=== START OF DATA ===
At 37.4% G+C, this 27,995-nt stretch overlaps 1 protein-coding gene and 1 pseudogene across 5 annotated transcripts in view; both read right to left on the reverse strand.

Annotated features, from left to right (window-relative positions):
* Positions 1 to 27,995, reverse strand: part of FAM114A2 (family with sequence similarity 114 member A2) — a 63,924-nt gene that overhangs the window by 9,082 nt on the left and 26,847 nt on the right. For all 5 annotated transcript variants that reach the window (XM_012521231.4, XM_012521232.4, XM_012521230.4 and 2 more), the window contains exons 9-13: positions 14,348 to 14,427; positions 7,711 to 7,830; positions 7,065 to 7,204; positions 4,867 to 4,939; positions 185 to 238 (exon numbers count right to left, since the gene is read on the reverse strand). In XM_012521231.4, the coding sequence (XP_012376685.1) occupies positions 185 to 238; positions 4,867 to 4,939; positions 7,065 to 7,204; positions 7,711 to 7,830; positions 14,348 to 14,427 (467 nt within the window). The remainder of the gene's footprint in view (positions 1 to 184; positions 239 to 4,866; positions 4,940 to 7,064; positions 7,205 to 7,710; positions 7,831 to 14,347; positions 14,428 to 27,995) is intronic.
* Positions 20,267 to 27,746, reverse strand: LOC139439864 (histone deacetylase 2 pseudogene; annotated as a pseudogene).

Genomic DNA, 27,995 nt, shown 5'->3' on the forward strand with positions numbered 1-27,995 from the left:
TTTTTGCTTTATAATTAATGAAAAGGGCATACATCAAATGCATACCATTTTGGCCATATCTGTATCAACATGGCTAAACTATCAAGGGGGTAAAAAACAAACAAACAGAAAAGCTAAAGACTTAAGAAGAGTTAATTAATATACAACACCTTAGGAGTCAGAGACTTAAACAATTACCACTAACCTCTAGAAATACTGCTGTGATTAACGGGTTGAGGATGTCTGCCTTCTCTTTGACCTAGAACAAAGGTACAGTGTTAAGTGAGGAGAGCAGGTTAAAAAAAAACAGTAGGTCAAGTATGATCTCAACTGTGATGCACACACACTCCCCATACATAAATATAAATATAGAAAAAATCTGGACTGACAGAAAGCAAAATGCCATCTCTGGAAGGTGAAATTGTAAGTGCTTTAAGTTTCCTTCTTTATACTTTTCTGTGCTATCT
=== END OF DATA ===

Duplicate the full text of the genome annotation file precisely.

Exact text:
At 37.4% G+C, this 27,995-nt stretch overlaps 1 protein-coding gene and 1 pseudogene across 5 annotated transcripts in view; both read right to left on the reverse strand.

Annotated features, from left to right (window-relative positions):
* Positions 1 to 27,995, reverse strand: part of FAM114A2 (family with sequence similarity 114 member A2) — a 63,924-nt gene that overhangs the window by 9,082 nt on the left and 26,847 nt on the right. For all 5 annotated transcript variants that reach the window (XM_012521231.4, XM_012521232.4, XM_012521230.4 and 2 more), the window contains exons 9-13: positions 14,348 to 14,427; positions 7,711 to 7,830; positions 7,065 to 7,204; positions 4,867 to 4,939; positions 185 to 238 (exon numbers count right to left, since the gene is read on the reverse strand). In XM_012521231.4, the coding sequence (XP_012376685.1) occupies positions 185 to 238; positions 4,867 to 4,939; positions 7,065 to 7,204; positions 7,711 to 7,830; positions 14,348 to 14,427 (467 nt within the window). The remainder of the gene's footprint in view (positions 1 to 184; positions 239 to 4,866; positions 4,940 to 7,064; positions 7,205 to 7,710; positions 7,831 to 14,347; positions 14,428 to 27,995) is intronic.
* Positions 20,267 to 27,746, reverse strand: LOC139439864 (histone deacetylase 2 pseudogene; annotated as a pseudogene).

Genomic DNA, 27,995 nt, shown 5'->3' on the forward strand with positions numbered 1-27,995 from the left:
TTTTTGCTTTATAATTAATGAAAAGGGCATACATCAAATGCATACCATTTTGGCCATATCTGTATCAACATGGCTAAACTATCAAGGGGGTAAAAAACAAACAAACAGAAAAGCTAAAGACTTAAGAAGAGTTAATTAATATACAACACCTTAGGAGTCAGAGACTTAAACAATTACCACTAACCTCTAGAAATACTGCTGTGATTAACGGGTTGAGGATGTCTGCCTTCTCTTTGACCTAGAACAAAGGTACAGTGTTAAGTGAGGAGAGCAGGTTAAAAAAAAACAGTAGGTCAAGTATGATCTCAACTGTGATGCACACACACTCCCCATACATAAATATAAATATAGAAAAAATCTGGACTGACAGAAAGCAAAATGCCATCTCTGGAAGGTGAAATTGTAAGTGCTTTAAGTTTCCTTCTTTATACTTTTCTGTGCTATCT